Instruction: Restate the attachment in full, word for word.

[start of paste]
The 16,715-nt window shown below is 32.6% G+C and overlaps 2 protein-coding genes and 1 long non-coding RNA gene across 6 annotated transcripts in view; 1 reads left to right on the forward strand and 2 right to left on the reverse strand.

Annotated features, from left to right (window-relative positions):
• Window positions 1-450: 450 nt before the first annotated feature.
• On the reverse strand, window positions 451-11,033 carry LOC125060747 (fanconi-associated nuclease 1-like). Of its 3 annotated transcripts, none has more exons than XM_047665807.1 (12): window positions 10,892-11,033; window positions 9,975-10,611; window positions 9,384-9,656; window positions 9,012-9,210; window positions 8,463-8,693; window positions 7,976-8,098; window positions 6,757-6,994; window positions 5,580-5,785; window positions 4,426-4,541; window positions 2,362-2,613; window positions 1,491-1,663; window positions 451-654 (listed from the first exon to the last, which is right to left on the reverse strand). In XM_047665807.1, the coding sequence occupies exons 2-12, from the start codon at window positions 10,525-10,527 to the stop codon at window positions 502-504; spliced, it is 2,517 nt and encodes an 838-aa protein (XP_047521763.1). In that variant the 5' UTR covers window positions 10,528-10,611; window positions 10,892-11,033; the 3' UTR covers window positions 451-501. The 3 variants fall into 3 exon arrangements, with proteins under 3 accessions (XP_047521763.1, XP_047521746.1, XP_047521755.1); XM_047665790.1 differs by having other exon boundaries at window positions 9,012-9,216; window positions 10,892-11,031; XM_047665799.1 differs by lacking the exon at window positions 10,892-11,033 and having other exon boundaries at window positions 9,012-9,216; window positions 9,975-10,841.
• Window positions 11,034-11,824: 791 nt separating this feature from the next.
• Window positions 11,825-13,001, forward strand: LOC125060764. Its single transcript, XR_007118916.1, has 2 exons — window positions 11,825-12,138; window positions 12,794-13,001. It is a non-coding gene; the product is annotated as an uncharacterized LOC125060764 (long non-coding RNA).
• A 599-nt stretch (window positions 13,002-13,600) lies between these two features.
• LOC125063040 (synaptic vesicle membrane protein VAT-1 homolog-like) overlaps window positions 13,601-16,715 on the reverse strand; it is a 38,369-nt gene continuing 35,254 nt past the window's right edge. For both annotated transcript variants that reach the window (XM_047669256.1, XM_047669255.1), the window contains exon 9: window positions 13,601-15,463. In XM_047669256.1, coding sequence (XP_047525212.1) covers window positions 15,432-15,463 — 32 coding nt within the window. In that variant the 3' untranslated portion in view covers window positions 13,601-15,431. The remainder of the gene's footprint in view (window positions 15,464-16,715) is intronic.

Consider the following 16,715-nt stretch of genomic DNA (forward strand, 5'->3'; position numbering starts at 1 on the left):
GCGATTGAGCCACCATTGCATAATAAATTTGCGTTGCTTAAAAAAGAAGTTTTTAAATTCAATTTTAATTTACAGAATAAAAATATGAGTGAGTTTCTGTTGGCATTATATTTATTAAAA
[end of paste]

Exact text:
The 16,715-nt window shown below is 32.6% G+C and overlaps 2 protein-coding genes and 1 long non-coding RNA gene across 6 annotated transcripts in view; 1 reads left to right on the forward strand and 2 right to left on the reverse strand.

Annotated features, from left to right (window-relative positions):
• Window positions 1-450: 450 nt before the first annotated feature.
• On the reverse strand, window positions 451-11,033 carry LOC125060747 (fanconi-associated nuclease 1-like). Of its 3 annotated transcripts, none has more exons than XM_047665807.1 (12): window positions 10,892-11,033; window positions 9,975-10,611; window positions 9,384-9,656; window positions 9,012-9,210; window positions 8,463-8,693; window positions 7,976-8,098; window positions 6,757-6,994; window positions 5,580-5,785; window positions 4,426-4,541; window positions 2,362-2,613; window positions 1,491-1,663; window positions 451-654 (listed from the first exon to the last, which is right to left on the reverse strand). In XM_047665807.1, the coding sequence occupies exons 2-12, from the start codon at window positions 10,525-10,527 to the stop codon at window positions 502-504; spliced, it is 2,517 nt and encodes an 838-aa protein (XP_047521763.1). In that variant the 5' UTR covers window positions 10,528-10,611; window positions 10,892-11,033; the 3' UTR covers window positions 451-501. The 3 variants fall into 3 exon arrangements, with proteins under 3 accessions (XP_047521763.1, XP_047521746.1, XP_047521755.1); XM_047665790.1 differs by having other exon boundaries at window positions 9,012-9,216; window positions 10,892-11,031; XM_047665799.1 differs by lacking the exon at window positions 10,892-11,033 and having other exon boundaries at window positions 9,012-9,216; window positions 9,975-10,841.
• Window positions 11,034-11,824: 791 nt separating this feature from the next.
• Window positions 11,825-13,001, forward strand: LOC125060764. Its single transcript, XR_007118916.1, has 2 exons — window positions 11,825-12,138; window positions 12,794-13,001. It is a non-coding gene; the product is annotated as an uncharacterized LOC125060764 (long non-coding RNA).
• A 599-nt stretch (window positions 13,002-13,600) lies between these two features.
• LOC125063040 (synaptic vesicle membrane protein VAT-1 homolog-like) overlaps window positions 13,601-16,715 on the reverse strand; it is a 38,369-nt gene continuing 35,254 nt past the window's right edge. For both annotated transcript variants that reach the window (XM_047669256.1, XM_047669255.1), the window contains exon 9: window positions 13,601-15,463. In XM_047669256.1, coding sequence (XP_047525212.1) covers window positions 15,432-15,463 — 32 coding nt within the window. In that variant the 3' untranslated portion in view covers window positions 13,601-15,431. The remainder of the gene's footprint in view (window positions 15,464-16,715) is intronic.

Consider the following 16,715-nt stretch of genomic DNA (forward strand, 5'->3'; position numbering starts at 1 on the left):
GCGATTGAGCCACCATTGCATAATAAATTTGCGTTGCTTAAAAAAGAAGTTTTTAAATTCAATTTTAATTTACAGAATAAAAATATGAGTGAGTTTCTGTTGGCATTATATTTATTAAAA